In all honesty, though, unless you have the time to devote to such a wonderful breed and allow it to do exactly what it wants, which is work, then there are few advantages!

The Siberian Husky are an extremely beautiful breed, it is unfortunate that some people cannot see past this and do not understand exactly what they are taking on. This means that welfare associations and rescues are becoming overwhelmed by the ever increasing number of Siberian Huskies that need rehoming.

Do you have examples of what might make the animal unsuitable as a pet for some people?

  • Huskies love people, they are not a one-man dog – any human will do – which can be seen as a lack of loyalty.
  • Huskies are not guard dog, they love people and therefore will not guard your home or property.
  • Strong desire to run. If he gets free he will run so far he will be lost, if not hit by a car or train, or shot by a farmer. Never let a husky off lead.
  • Cannot be relied on to return to you on command. He will decide whether or not to return for himself, knowing that you cannot catch him.
  • Very independent and strong willed, generally not good for obedience training.
  • Keen and efficient hunter and killer. Cannot be trusted with non-canine pets or livestock of any sort. On occasion have been known to accept, into the pack a cat, but should not be trusted alone and all others will be regarded as fair game. Please note – huskies have been known to kill cats, that they have lived happily with for many years.
  • Requires a substantial amount of exercise to keep him fit and happy, but this must be done ON a lead.
  • Very destructive, especially when young and/or if left alone for a long time.
  • Huskies are pack animals and need company, human but preferably canine, is miserable without it.
  • Huskies are great escape artists, they need a safely enclosed garden. Six foot high fencing USUALLY enough, although huskies can climb and have been known to excape from a 7ft high fenced enclosure. Huskies will dig their way to freedom if there is no way over. Do not leave dustbins etc near the fence or he may use them to get over the top. Keep the garden gate locked, otherwise there is a risk that visitors, window cleaners etc may leave them open.
  • If you like a nice garden huskies are not for you!! Huskies love to dig for no reason and destroy plants, trees and shrubs.
  • Huskies moult excessive amounts twice a year.
  • Huskies are a natural breed with strong pack instincts and body language, this needs to be understood.
  • A husky needs to know who is boss otherwise he will make himself the boss!!

Sadly, many people fail to take these factors into consideration when taking on a husky and soon realise that the cute, cuddly bundle of fur that they have taken on is not what they had imagined it would be! Unfortunately, more and more huskies are ending up in rescue centres and welfare organisations due to this.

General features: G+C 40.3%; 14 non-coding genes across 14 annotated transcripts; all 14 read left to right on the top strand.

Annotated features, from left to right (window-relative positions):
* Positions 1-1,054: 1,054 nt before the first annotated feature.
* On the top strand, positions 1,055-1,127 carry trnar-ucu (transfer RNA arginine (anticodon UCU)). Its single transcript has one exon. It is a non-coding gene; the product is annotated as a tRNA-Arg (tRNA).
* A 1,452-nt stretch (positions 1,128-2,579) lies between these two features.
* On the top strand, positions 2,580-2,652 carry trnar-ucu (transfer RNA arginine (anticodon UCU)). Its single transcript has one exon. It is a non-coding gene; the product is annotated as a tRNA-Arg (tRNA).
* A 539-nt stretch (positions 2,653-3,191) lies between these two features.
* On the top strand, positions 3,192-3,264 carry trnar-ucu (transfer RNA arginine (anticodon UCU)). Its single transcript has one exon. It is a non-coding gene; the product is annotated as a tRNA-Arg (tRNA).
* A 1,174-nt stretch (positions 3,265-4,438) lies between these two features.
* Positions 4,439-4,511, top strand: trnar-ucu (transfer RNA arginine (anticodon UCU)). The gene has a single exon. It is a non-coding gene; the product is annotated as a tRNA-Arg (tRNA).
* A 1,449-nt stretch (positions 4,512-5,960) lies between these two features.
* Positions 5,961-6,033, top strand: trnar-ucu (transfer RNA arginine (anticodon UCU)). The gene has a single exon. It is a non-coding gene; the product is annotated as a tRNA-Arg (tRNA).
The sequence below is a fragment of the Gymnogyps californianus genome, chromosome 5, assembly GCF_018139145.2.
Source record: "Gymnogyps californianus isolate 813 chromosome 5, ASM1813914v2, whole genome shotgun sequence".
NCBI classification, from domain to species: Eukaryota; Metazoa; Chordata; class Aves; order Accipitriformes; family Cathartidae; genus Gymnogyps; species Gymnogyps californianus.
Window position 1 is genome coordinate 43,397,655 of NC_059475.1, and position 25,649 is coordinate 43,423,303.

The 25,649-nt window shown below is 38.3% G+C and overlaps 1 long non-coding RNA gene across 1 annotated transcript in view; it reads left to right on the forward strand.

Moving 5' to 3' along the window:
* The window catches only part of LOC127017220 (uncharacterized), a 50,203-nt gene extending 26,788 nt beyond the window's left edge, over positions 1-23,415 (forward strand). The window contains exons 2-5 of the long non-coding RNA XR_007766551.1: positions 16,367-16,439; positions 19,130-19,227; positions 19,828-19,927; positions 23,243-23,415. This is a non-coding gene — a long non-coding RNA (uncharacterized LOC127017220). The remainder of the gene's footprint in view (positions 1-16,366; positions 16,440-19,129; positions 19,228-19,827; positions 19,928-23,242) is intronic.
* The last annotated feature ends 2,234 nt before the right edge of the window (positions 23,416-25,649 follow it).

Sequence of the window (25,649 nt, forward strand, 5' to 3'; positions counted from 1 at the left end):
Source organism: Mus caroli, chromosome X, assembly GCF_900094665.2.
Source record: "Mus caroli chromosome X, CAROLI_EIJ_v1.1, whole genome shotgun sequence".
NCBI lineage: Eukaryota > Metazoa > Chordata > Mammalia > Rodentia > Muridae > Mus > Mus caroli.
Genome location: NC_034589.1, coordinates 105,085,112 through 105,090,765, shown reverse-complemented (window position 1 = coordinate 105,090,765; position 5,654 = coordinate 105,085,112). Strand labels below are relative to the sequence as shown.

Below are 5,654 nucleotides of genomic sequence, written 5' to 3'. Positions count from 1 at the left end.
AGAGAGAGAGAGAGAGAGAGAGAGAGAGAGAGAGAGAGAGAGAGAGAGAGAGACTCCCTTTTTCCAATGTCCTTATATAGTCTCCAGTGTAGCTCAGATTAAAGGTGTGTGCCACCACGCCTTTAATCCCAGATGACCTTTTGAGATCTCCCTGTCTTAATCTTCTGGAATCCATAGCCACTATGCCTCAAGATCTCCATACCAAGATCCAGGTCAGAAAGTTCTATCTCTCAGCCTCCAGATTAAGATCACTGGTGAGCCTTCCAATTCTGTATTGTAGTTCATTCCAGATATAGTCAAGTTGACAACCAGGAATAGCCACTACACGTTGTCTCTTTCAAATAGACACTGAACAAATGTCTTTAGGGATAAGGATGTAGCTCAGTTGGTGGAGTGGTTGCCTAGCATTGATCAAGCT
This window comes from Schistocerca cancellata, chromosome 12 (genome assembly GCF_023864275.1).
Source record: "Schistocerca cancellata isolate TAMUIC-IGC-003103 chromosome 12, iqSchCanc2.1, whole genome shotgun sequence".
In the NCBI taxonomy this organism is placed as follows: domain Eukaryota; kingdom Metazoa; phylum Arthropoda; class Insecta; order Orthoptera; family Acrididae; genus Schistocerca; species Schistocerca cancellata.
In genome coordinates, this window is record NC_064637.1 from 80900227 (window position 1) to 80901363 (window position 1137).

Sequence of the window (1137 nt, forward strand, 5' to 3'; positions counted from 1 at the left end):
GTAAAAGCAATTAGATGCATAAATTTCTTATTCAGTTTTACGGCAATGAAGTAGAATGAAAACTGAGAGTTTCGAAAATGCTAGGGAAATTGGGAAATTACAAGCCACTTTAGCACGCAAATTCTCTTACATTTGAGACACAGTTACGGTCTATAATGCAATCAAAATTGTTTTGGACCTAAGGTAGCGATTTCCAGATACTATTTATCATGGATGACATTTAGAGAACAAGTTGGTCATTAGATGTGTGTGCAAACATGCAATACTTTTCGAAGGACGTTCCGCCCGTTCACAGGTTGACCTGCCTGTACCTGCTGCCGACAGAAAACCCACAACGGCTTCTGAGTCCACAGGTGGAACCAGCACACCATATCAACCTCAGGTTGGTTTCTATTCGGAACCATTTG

Can you tell us a bit more about the Siberian Husky Club of Great Britain?

The SHCGB is a club for all those interested in the Siberian Husky, whether they are owners or not. The club holds Open and Championship shows each year. Working rallies take place over the winter months allowing owners and dogs to enjoy racing on various trails throughout the UK.

The SHCGB also operates a Welfare Scheme for KC registered Siberian Huskies requiring a new home. The Welfare Scheme is run by a team of volunteers who offer advice about the breed and attempt to support owners who are finding owning a Siberian Husky difficult.

If a person is interested in adopting a Siberian Husky through SHCGB Welfare, then several questions will be asked about your home, lifestyle, family, other pets and children. This is so that the right dog is matched to a person or family. A home visit is arranged to make sure that the garden is secure and to double check that a potential new owner is happy with their decision to take on a husky. Welfare aim to match the person / family with the most suitable dog.

All of SHCGB Welfare dogs are assessed by experienced Husky people for a minimum of two weeks before being offered for adoption. All dogs come with 6 weeks free insurance, are vaccinated, health checked, spayed or neutered and new owners receive one years free membership to the club. A £200 donation is requested for most of our dogs to cover some of their expenses whilst in our care.

If you would like to find out more about Siberian Huskys, or learn more about their welfare scheme, you can contact the Siberian Husky Club of Great Britain at

We would like to thank Joe Blackshaw for taking the time to tell us more about this fascinating breed. If you are involved in a club or society dedicated to a particular breed and would like to share information with the readers of this blog, please contact us.

Amy Lockley

Amy Lockley

Writer and expert

Amy is the Head of Community at Preloved. In her spare time, she loves volunteering for a rabbit charity, having crafting weekends and kite boarding in Morecombe which is always combined with a camping adventure! She is always on the hunt for a bargain whether that be at car boots, house clearances or charity shops.